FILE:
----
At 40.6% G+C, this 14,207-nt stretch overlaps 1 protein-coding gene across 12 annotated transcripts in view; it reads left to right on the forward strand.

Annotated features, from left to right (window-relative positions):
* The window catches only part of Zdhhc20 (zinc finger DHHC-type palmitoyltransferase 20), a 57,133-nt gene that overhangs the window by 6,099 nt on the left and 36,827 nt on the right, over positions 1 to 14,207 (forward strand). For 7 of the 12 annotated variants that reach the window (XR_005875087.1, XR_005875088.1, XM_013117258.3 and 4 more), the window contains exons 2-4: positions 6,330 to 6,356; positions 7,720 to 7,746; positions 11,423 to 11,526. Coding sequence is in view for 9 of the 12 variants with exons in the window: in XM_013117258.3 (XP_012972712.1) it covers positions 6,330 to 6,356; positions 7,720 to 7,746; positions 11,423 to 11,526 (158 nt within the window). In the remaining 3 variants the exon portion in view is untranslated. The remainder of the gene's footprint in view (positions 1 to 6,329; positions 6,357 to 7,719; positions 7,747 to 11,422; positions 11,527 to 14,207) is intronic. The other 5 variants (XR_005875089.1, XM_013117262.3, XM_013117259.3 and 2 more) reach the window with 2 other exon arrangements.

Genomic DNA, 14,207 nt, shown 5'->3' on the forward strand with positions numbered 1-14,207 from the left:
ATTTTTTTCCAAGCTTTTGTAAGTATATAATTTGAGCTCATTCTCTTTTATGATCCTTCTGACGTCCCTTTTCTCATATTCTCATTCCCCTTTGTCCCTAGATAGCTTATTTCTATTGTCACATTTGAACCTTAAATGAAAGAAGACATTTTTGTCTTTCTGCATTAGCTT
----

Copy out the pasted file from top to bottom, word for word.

At 40.6% G+C, this 14,207-nt stretch overlaps 1 protein-coding gene across 12 annotated transcripts in view; it reads left to right on the forward strand.

Annotated features, from left to right (window-relative positions):
* The window catches only part of Zdhhc20 (zinc finger DHHC-type palmitoyltransferase 20), a 57,133-nt gene that overhangs the window by 6,099 nt on the left and 36,827 nt on the right, over positions 1 to 14,207 (forward strand). For 7 of the 12 annotated variants that reach the window (XR_005875087.1, XR_005875088.1, XM_013117258.3 and 4 more), the window contains exons 2-4: positions 6,330 to 6,356; positions 7,720 to 7,746; positions 11,423 to 11,526. Coding sequence is in view for 9 of the 12 variants with exons in the window: in XM_013117258.3 (XP_012972712.1) it covers positions 6,330 to 6,356; positions 7,720 to 7,746; positions 11,423 to 11,526 (158 nt within the window). In the remaining 3 variants the exon portion in view is untranslated. The remainder of the gene's footprint in view (positions 1 to 6,329; positions 6,357 to 7,719; positions 7,747 to 11,422; positions 11,527 to 14,207) is intronic. The other 5 variants (XR_005875089.1, XM_013117262.3, XM_013117259.3 and 2 more) reach the window with 2 other exon arrangements.

Genomic DNA, 14,207 nt, shown 5'->3' on the forward strand with positions numbered 1-14,207 from the left:
ATTTTTTTCCAAGCTTTTGTAAGTATATAATTTGAGCTCATTCTCTTTTATGATCCTTCTGACGTCCCTTTTCTCATATTCTCATTCCCCTTTGTCCCTAGATAGCTTATTTCTATTGTCACATTTGAACCTTAAATGAAAGAAGACATTTTTGTCTTTCTGCATTAGCTT